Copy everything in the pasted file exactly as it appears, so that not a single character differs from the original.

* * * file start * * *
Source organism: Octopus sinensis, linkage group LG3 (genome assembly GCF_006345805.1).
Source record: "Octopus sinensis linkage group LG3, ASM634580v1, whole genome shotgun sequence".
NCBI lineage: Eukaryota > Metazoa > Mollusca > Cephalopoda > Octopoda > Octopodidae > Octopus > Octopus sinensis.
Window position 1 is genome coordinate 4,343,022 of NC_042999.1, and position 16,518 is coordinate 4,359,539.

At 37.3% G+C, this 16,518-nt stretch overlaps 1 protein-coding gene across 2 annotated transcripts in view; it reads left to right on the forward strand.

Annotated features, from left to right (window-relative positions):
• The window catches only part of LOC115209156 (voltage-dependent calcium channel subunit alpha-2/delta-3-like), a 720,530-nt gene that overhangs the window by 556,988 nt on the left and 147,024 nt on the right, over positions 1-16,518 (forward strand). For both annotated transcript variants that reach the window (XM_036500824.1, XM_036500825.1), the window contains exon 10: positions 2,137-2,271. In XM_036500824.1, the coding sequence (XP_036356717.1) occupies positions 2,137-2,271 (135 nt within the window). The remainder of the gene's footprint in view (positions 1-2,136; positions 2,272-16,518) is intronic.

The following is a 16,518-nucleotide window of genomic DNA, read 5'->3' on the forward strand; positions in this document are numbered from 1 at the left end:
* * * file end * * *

Source organism: Octopus sinensis, linkage group LG3 (genome assembly GCF_006345805.1).
Source record: "Octopus sinensis linkage group LG3, ASM634580v1, whole genome shotgun sequence".
NCBI lineage: Eukaryota > Metazoa > Mollusca > Cephalopoda > Octopoda > Octopodidae > Octopus > Octopus sinensis.
Window position 1 is genome coordinate 4,343,022 of NC_042999.1, and position 16,518 is coordinate 4,359,539.

At 37.3% G+C, this 16,518-nt stretch overlaps 1 protein-coding gene across 2 annotated transcripts in view; it reads left to right on the forward strand.

Annotated features, from left to right (window-relative positions):
• The window catches only part of LOC115209156 (voltage-dependent calcium channel subunit alpha-2/delta-3-like), a 720,530-nt gene that overhangs the window by 556,988 nt on the left and 147,024 nt on the right, over positions 1-16,518 (forward strand). For both annotated transcript variants that reach the window (XM_036500824.1, XM_036500825.1), the window contains exon 10: positions 2,137-2,271. In XM_036500824.1, the coding sequence (XP_036356717.1) occupies positions 2,137-2,271 (135 nt within the window). The remainder of the gene's footprint in view (positions 1-2,136; positions 2,272-16,518) is intronic.

The following is a 16,518-nucleotide window of genomic DNA, read 5'->3' on the forward strand; positions in this document are numbered from 1 at the left end: